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Blood Wedding

October 21, 2011

It was to be a day of joy, the union of two good friends in marriage. When it began, I didn’t know fate would have my path cross that of a young man of such great ill fortune. I never even knew his name, but his spilled blood still stains my memory of that day.

Charlie and Lucy were to be wed in the chapel at Seton Hall University on the campus where my circle of friends had all met. Since I’d recently returned from overseas, I was in a period of transition, living in my childhood room at my parent’s house in Bergenfield. I had no car and thus was forced to take a complex and circuitous route to get to South Orange. This entailed a bus ride across the George Washington Bridge, a subway to 42nd Street, another bus from the Port Authority Terminal to Irvington, ending in a walk through Ivy Hill Park to the chapel in the center of campus.

The trip began uneventfully enough, but something went terribly awry. As the downtown A train was pulling into the 42nd St. station, it suddenly jolted to a squealing halt with most of the cars, including mine, not yet out of the tunnel. I could see through the window that the next car had made it into the station, so I went there. Since I was running late, I exited between cars despite the posted warning against doing so. As I stepped onto the platform, I saw him right there in front of me. It was an image I can’t forget.

The young man was awkwardly sitting on the floor next to the subway car in a huge pool of  blood. One leg was bent beneath him, the other pinned at the thigh between the platform and the subway car. His face was a ghastly white, his terrified eyes staring down in agonized disbelief, all the while rocking, rocking, and repeating trancelike in a low moan, “Oh God, oh God, oh God,” over and over again.

I stumbled back, both horrified and transfixed by the sight, as a transit cop rushed over and started applying a tourniquet. In numbed shock, I made my way up the steps to head for the bus terminal, peering back as a crowd gathered around the drama that was unfolding below. The bus ride to Irvington was a blur as the horrific scene replayed itself in my mind. Who was that poor guy? How could something like that happen? And so much blood — could he possibly survive?

Being with friends at the wedding was a good salve for my shaken soul, but I remained distracted. The following day, I hurried to the local newspaper vendor to buy a Daily News to see if there was any information about the incident. Indeed there was, buried way back on page 48.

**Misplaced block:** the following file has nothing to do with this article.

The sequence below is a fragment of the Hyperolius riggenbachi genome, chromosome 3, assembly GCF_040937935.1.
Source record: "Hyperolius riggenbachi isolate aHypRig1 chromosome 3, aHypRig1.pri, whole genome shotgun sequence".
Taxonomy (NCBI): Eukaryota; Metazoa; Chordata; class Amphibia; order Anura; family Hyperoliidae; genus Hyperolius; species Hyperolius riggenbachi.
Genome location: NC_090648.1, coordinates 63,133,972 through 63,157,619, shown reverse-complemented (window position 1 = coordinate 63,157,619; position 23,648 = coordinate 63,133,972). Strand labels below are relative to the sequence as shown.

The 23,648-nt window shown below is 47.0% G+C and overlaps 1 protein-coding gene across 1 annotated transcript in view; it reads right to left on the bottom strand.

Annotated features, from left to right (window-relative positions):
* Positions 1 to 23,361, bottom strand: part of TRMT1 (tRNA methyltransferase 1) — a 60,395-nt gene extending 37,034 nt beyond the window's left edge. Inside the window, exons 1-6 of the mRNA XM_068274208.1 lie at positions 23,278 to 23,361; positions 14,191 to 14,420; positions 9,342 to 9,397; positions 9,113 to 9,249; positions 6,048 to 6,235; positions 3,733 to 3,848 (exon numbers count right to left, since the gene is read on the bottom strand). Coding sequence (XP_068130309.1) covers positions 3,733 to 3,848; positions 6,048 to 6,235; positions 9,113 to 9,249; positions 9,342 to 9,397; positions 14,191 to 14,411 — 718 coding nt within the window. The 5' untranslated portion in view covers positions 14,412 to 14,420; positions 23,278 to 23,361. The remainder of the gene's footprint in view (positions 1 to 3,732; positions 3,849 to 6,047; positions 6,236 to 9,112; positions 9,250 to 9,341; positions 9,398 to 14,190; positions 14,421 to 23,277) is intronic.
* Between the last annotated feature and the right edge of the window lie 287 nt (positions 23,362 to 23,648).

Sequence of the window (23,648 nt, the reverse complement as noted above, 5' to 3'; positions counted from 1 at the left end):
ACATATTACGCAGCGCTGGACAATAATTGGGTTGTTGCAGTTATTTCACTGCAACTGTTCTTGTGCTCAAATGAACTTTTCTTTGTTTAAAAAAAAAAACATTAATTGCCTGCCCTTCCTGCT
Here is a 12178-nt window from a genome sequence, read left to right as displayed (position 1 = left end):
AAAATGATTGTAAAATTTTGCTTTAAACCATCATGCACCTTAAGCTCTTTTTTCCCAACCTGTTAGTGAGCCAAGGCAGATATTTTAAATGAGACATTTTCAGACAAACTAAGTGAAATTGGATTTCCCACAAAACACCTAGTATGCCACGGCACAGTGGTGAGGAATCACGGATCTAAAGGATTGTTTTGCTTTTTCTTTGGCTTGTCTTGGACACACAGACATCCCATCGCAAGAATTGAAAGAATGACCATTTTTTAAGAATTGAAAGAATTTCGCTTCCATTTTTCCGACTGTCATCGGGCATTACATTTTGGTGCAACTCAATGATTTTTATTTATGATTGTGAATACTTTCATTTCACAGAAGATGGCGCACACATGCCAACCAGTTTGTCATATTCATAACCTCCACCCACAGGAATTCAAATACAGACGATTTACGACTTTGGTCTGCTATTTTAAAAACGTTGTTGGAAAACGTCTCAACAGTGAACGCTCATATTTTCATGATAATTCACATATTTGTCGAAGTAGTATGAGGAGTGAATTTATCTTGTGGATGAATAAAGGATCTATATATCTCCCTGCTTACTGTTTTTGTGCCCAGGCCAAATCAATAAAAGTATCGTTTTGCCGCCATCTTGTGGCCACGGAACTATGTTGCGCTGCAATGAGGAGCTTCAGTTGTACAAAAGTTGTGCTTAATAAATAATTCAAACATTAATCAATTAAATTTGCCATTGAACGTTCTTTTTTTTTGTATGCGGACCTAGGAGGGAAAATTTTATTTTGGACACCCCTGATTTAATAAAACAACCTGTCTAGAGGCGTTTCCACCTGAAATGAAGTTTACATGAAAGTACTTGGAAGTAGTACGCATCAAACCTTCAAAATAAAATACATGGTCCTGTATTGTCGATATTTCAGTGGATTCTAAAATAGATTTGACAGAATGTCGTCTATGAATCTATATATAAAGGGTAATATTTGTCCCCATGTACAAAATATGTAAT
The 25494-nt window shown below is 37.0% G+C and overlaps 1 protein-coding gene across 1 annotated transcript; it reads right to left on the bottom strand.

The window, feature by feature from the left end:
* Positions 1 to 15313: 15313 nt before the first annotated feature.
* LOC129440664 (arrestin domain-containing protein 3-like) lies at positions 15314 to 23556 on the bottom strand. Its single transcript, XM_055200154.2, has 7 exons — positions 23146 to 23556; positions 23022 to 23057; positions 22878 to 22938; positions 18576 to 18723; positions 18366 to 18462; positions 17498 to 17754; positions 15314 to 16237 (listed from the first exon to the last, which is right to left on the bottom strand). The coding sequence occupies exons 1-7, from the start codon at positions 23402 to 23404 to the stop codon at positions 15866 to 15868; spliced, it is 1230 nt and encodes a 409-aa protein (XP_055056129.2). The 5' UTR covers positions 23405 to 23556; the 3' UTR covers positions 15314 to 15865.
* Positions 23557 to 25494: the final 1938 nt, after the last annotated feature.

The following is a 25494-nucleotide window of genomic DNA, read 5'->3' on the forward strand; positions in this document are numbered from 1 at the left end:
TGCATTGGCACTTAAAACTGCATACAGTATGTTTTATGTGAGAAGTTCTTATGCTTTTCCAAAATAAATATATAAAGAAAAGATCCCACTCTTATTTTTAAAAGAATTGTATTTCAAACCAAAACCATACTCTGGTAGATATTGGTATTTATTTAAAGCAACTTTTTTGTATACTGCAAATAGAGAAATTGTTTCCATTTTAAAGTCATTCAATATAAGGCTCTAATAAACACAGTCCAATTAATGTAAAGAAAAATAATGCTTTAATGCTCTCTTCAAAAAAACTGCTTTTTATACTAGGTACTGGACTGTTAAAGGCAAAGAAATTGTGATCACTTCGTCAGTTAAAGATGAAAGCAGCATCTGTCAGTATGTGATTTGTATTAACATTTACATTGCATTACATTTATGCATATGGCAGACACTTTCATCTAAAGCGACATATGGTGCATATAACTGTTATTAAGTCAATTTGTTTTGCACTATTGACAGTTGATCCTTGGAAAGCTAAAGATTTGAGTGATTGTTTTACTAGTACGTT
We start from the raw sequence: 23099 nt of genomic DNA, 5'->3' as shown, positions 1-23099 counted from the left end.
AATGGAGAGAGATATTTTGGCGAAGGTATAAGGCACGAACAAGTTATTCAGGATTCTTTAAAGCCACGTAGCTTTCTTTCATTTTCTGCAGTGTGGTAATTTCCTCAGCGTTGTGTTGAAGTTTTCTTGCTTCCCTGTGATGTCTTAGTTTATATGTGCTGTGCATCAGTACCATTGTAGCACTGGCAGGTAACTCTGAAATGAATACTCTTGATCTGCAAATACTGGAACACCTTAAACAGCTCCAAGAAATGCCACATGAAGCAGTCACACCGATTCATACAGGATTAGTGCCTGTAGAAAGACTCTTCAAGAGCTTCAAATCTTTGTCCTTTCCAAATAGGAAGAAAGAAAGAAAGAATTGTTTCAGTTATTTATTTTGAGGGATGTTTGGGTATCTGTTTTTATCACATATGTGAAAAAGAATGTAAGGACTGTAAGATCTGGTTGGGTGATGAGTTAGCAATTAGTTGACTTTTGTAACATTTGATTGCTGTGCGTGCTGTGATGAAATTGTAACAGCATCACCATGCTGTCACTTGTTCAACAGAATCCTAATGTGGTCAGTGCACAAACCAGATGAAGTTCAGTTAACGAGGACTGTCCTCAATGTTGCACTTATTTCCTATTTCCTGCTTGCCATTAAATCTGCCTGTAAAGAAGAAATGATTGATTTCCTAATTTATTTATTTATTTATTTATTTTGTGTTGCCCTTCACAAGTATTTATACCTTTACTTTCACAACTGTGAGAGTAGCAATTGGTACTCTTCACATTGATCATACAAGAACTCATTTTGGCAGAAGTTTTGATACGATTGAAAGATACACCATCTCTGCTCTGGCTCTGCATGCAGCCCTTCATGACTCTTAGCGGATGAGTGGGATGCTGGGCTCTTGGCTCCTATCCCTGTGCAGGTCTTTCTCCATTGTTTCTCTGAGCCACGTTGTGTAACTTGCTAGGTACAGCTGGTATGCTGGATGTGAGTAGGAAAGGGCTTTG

The young man was from a small town in Pennsylvania. He had recently returned home unscathed from a tour of duty in Vietnam. To celebrate his safe return, he decided to go into the Big Apple, something he had never done in his short life. Finding himself on the wrong side of the track to go downtown and unfamiliar with the stairway system to cross over, he had jumped onto the tracks, run across (amazingly without contacting the deadly third rail), and was climbing up the platform wall when my train pulled in, pinning and crushing his leg. The article went on to say that the leg had to be amputated, but he was expected to survive.

As it turned out, Charlie and Lucy’s marriage did not survive, ending in divorce several years later, perhaps another victim of ill fate. But I couldn’t stop thinking about how someone could get through the extreme travails of war only to be maimed in that fashion back home and the odd manner in which I had come to witness it. I wonder sometimes what became of this young man, if he was bitter about what happened, or did he count his blessings to have lived.

I occasionally told this story to my students in school when discussing the role of fate in the play Romeo and Juliet. There are two sides to consider. The decisions of those involved can be seen as the direct cause of the consequences that followed. However, the series of events that placed them in the position in which they found themselves sometimes seems inexplicable but for destiny. Who knows for sure? Either way, my recollection of Charlie and Lucy’s wedding is forever entwined with the blood of an unfortunate young man on the platform of that New York subway station.

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One comment

  1. Wow….I am shaken. That’s rough.
    On a lighter note, I think it probably took less effort to get to South Orange in the horse and buggy days!



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